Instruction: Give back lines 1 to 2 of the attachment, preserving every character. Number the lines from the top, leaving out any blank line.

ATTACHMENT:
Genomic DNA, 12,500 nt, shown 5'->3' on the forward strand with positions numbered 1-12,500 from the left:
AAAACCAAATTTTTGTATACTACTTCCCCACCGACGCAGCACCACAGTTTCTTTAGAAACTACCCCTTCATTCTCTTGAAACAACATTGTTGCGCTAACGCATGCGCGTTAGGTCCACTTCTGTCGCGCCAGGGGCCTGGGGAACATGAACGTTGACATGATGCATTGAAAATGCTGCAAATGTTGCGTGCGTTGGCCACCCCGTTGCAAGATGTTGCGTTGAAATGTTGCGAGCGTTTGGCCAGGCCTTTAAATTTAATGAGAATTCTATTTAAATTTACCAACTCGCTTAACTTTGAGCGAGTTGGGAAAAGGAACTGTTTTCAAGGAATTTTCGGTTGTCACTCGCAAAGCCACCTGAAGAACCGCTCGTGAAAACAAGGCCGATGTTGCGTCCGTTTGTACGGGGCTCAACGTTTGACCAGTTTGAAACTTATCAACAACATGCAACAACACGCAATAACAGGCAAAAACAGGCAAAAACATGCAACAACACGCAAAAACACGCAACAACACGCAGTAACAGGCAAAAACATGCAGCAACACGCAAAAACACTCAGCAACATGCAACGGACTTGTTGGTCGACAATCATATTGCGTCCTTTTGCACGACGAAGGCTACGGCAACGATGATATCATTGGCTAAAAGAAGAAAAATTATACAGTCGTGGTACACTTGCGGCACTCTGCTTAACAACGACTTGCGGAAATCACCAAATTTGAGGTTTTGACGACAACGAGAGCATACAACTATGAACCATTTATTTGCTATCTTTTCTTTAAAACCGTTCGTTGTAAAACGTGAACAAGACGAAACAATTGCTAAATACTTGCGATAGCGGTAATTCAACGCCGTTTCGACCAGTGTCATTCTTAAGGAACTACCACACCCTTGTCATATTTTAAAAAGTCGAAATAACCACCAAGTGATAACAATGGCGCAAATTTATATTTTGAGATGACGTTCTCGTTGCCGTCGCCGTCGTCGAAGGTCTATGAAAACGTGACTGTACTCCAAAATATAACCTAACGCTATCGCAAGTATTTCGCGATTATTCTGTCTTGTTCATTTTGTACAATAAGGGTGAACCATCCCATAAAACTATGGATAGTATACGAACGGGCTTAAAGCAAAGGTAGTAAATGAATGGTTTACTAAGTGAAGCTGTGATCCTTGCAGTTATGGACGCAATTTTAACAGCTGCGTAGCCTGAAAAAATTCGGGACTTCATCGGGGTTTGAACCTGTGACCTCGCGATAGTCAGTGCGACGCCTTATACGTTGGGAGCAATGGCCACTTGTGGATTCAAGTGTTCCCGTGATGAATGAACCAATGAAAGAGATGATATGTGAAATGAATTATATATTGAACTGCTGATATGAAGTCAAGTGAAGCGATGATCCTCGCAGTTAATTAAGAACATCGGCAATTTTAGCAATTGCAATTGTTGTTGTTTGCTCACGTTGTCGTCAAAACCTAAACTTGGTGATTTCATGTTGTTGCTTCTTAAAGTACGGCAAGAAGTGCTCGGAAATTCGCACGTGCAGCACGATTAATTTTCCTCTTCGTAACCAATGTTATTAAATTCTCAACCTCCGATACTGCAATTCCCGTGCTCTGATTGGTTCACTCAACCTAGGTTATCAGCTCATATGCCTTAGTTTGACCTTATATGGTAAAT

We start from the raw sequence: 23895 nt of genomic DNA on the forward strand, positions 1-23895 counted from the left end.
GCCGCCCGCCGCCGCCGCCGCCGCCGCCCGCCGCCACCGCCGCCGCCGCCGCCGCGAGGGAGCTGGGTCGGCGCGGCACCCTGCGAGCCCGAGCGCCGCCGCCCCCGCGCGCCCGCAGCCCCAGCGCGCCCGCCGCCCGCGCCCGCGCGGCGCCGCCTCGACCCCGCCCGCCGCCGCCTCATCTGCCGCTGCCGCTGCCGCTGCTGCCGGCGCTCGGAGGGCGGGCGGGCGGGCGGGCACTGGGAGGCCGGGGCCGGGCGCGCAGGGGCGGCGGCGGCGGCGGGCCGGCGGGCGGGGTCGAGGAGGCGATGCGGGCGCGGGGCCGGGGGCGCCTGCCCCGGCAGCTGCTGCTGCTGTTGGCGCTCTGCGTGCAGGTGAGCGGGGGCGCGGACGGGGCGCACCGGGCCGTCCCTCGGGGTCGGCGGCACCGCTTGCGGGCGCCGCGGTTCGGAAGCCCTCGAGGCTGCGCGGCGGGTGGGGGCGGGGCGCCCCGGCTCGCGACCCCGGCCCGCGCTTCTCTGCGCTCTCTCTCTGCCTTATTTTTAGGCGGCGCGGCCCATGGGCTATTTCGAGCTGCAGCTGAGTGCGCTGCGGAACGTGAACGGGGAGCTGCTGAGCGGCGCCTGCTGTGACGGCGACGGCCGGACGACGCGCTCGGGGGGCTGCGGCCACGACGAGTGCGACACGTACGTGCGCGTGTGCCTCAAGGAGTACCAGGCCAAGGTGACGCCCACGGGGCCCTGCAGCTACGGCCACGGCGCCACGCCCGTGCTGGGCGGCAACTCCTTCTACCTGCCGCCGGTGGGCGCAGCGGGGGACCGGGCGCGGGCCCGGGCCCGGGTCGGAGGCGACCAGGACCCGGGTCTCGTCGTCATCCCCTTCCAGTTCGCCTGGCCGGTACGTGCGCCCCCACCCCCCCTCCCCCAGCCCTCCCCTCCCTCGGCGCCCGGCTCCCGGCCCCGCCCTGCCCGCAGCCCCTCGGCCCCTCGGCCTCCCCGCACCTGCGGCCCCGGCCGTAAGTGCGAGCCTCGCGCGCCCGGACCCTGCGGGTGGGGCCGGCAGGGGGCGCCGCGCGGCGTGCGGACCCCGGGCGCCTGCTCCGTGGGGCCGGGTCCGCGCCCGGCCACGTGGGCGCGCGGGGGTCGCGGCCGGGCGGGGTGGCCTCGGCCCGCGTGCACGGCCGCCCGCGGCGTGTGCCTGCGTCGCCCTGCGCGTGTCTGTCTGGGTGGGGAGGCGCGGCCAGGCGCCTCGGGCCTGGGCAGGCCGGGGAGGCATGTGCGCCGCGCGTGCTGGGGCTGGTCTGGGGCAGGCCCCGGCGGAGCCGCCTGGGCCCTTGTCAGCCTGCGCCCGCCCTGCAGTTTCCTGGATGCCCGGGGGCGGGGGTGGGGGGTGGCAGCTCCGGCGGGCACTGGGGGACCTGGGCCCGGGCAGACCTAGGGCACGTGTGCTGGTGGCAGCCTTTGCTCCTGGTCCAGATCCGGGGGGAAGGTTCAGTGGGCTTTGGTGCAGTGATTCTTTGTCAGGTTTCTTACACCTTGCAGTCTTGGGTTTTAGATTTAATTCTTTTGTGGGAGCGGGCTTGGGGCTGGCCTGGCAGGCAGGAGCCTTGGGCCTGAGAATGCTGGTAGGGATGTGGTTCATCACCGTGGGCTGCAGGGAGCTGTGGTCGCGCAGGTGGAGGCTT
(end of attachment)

Genomic DNA, 12,500 nt, shown 5'->3' on the forward strand with positions numbered 1-12,500 from the left:
AAAACCAAATTTTTGTATACTACTTCCCCACCGACGCAGCACCACAGTTTCTTTAGAAACTACCCCTTCATTCTCTTGAAACAACATTGTTGCGCTAACGCATGCGCGTTAGGTCCACTTCTGTCGCGCCAGGGGCCTGGGGAACATGAACGTTGACATGATGCATTGAAAATGCTGCAAATGTTGCGTGCGTTGGCCACCCCGTTGCAAGATGTTGCGTTGAAATGTTGCGAGCGTTTGGCCAGGCCTTTAAATTTAATGAGAATTCTATTTAAATTTACCAACTCGCTTAACTTTGAGCGAGTTGGGAAAAGGAACTGTTTTCAAGGAATTTTCGGTTGTCACTCGCAAAGCCACCTGAAGAACCGCTCGTGAAAACAAGGCCGATGTTGCGTCCGTTTGTACGGGGCTCAACGTTTGACCAGTTTGAAACTTATCAACAACATGCAACAACACGCAATAACAGGCAAAAACAGGCAAAAACATGCAACAACACGCAAAAACACGCAACAACACGCAGTAACAGGCAAAAACATGCAGCAACACGCAAAAACACTCAGCAACATGCAACGGACTTGTTGGTCGACAATCATATTGCGTCCTTTTGCACGACGAAGGCTACGGCAACGATGATATCATTGGCTAAAAGAAGAAAAATTATACAGTCGTGGTACACTTGCGGCACTCTGCTTAACAACGACTTGCGGAAATCACCAAATTTGAGGTTTTGACGACAACGAGAGCATACAACTATGAACCATTTATTTGCTATCTTTTCTTTAAAACCGTTCGTTGTAAAACGTGAACAAGACGAAACAATTGCTAAATACTTGCGATAGCGGTAATTCAACGCCGTTTCGACCAGTGTCATTCTTAAGGAACTACCACACCCTTGTCATATTTTAAAAAGTCGAAATAACCACCAAGTGATAACAATGGCGCAAATTTATATTTTGAGATGACGTTCTCGTTGCCGTCGCCGTCGTCGAAGGTCTATGAAAACGTGACTGTACTCCAAAATATAACCTAACGCTATCGCAAGTATTTCGCGATTATTCTGTCTTGTTCATTTTGTACAATAAGGGTGAACCATCCCATAAAACTATGGATAGTATACGAACGGGCTTAAAGCAAAGGTAGTAAATGAATGGTTTACTAAGTGAAGCTGTGATCCTTGCAGTTATGGACGCAATTTTAACAGCTGCGTAGCCTGAAAAAATTCGGGACTTCATCGGGGTTTGAACCTGTGACCTCGCGATAGTCAGTGCGACGCCTTATACGTTGGGAGCAATGGCCACTTGTGGATTCAAGTGTTCCCGTGATGAATGAACCAATGAAAGAGATGATATGTGAAATGAATTATATATTGAACTGCTGATATGAAGTCAAGTGAAGCGATGATCCTCGCAGTTAATTAAGAACATCGGCAATTTTAGCAATTGCAATTGTTGTTGTTTGCTCACGTTGTCGTCAAAACCTAAACTTGGTGATTTCATGTTGTTGCTTCTTAAAGTACGGCAAGAAGTGCTCGGAAATTCGCACGTGCAGCACGATTAATTTTCCTCTTCGTAACCAATGTTATTAAATTCTCAACCTCCGATACTGCAATTCCCGTGCTCTGATTGGTTCACTCAACCTAGGTTATCAGCTCATATGCCTTAGTTTGACCTTATATGGTAAAT